Welcome to the FULL MOON SLAUGHTER 2 Interview (part 3). You can find the complete interview here:
You can find the anthology on Amazon (clicking on the image)
3.Why did you want to join this book?
Candela. Toneye Eyenot is a super cool dude and if he wants my contribution, he’s got it. I was in the first FMS and figure I’ll be in them all if he’s okay with it.
Toneye. Ah, brother therian. Eye have many ‘wolfbrothers’ and ‘wolfsisters’, and while both your offerings in FMS-1&2 are indeed werewolf ‘tails’, it is your therianthropic tendency, Kev, to identify more with the Dragon than the Wolf which kinda inspired me to steer FMS2 in the direction it took 😉 There. Some trivia that eye don’t think even you were aware of 😉
Davis. I wanted the honour in partaking in an anthology created by Toneye. The werewolf part was just a perk. I loved the original book’s new takes on the werewolf lore.
Toneye. The honour is all mine, wolfbrother 🙂 To have someone essentially a ‘fan’ of the first to be inspired to join the 2nd with a story such as yours, that makes me a pretty lucky wolf 🙂
Pratt. Coming up with a transforming creature, besides a werewolf, that is still similar in substance was a great challenge. I love antho open calls that force me to think outside the lines of the norm.
Rushmore. I’m a huge fan of the subject matter and I knew it would be a cool project with Toneye leading the pack. I wanted to take part in the first book but was busy on another project and didn’t get the chance so when Toneye mentioned this one I jumped at the opportunity.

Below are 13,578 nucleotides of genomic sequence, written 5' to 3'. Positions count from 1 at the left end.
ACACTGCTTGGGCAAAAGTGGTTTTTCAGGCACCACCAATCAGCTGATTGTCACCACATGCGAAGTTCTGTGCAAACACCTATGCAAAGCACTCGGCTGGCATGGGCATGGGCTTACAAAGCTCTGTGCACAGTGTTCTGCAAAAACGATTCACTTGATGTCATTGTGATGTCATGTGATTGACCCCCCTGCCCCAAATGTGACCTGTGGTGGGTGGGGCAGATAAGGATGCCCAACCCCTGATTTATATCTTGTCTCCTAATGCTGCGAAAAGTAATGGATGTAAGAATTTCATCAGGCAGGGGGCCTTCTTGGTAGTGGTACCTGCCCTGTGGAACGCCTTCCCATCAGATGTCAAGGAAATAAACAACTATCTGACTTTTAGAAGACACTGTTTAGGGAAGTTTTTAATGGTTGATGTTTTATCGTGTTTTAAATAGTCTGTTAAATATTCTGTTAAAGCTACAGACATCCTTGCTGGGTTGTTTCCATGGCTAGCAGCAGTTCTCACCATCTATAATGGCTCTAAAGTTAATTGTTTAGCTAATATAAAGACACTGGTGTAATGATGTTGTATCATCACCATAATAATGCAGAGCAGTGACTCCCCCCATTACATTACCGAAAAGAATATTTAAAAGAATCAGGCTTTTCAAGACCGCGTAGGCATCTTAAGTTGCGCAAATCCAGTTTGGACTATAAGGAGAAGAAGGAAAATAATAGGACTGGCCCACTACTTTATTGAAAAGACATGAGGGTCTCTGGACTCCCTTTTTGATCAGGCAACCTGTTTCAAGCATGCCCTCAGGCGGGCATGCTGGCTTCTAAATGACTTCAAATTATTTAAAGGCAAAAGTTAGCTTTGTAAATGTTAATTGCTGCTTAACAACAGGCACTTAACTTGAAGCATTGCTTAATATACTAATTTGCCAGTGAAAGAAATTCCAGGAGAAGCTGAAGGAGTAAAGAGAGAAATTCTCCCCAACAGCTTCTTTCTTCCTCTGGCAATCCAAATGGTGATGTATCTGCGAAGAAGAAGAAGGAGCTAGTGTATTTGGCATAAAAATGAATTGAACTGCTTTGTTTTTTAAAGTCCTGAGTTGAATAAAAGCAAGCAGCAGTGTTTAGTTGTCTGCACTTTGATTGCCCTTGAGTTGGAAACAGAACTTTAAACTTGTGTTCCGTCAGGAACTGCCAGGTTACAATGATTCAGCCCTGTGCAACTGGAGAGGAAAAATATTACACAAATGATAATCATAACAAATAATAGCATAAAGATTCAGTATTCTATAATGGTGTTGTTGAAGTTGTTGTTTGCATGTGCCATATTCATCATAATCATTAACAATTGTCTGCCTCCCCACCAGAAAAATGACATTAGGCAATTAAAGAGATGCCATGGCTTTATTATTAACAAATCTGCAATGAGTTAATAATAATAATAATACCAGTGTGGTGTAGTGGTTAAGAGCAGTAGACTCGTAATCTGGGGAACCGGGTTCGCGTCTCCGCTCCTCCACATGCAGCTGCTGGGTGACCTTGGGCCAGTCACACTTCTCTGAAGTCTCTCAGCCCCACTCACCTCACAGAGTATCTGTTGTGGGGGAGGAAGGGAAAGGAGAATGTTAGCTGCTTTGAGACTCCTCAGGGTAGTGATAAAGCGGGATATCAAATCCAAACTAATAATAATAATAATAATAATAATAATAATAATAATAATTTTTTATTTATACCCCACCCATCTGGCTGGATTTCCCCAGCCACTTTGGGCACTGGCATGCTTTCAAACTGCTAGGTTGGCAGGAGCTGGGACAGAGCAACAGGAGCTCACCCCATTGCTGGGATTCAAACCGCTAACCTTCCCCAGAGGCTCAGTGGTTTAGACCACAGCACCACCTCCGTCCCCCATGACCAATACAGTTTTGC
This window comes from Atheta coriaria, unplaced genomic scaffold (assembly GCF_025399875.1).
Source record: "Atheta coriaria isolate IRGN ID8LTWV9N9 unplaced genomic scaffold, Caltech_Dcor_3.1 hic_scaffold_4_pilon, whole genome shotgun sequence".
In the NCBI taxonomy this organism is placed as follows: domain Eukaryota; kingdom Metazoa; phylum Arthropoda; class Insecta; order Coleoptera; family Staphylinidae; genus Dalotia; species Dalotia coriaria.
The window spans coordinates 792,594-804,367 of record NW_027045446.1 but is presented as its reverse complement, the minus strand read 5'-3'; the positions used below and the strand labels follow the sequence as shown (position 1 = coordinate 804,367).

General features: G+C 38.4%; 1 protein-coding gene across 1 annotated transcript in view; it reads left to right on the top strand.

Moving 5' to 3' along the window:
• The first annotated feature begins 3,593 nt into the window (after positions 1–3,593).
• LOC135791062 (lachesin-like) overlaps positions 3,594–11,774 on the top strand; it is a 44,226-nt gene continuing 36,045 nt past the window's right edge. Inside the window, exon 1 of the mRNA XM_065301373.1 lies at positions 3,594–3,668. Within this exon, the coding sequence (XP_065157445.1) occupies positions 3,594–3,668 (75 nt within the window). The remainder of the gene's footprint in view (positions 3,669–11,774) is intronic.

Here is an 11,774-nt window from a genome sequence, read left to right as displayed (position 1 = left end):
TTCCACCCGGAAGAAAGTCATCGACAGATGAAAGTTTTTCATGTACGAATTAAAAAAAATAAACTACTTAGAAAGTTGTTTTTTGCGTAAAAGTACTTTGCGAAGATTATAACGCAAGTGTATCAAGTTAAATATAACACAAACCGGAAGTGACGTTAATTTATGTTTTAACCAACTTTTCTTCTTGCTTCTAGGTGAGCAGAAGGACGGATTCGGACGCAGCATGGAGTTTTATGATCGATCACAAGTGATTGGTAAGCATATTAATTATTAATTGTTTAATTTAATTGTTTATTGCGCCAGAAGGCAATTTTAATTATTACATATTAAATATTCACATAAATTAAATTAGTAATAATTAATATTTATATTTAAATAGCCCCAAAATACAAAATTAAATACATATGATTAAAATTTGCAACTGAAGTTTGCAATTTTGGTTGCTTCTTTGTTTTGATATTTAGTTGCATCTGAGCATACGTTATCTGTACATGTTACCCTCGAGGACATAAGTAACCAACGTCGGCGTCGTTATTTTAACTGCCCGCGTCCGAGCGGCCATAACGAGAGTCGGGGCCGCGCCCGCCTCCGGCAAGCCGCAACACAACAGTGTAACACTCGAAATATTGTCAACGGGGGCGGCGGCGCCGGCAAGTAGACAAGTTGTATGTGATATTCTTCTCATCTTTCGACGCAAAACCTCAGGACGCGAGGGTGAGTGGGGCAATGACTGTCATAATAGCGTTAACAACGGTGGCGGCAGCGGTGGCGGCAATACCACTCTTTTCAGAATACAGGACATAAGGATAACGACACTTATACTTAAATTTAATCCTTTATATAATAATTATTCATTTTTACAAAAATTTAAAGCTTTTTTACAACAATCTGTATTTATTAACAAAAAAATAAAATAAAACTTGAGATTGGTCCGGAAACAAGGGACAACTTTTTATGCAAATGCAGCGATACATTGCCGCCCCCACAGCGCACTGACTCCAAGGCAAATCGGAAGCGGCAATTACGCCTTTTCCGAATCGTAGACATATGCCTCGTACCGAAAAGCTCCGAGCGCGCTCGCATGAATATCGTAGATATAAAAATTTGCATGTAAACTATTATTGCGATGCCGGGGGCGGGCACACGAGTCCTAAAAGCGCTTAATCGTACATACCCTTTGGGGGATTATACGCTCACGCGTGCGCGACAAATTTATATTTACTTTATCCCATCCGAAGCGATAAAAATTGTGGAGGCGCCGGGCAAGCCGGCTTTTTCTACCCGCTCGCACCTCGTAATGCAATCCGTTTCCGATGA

Booth. My story was originally published as a one-act stage play, so…. Plus, I am in the first one.
Leney. I was in the first Full Moon Slaughter so of course, I wanted to be in the second one too. This weretiger idea had been knocking about in my head for years and Altered Beasts gave me the excuse to finally set it down.
Quick. I had never written a werewolf story until I did for the first FMS anthology, so when the chance came for this one, and the insane idea of a were-deer popped into my head, I messaged Toneye, he said run with it, so I did.
Toneye. So glad you did, wolfbrother! A very unique story with a brilliant twist!
Morton. I joined the book because of the endless possibilities of the concept.
Rinehart. James needed a home, a place to be told.
Cash. I wanted to join this book because I was in the first one and I love Toneye and he got me loving the wolves again.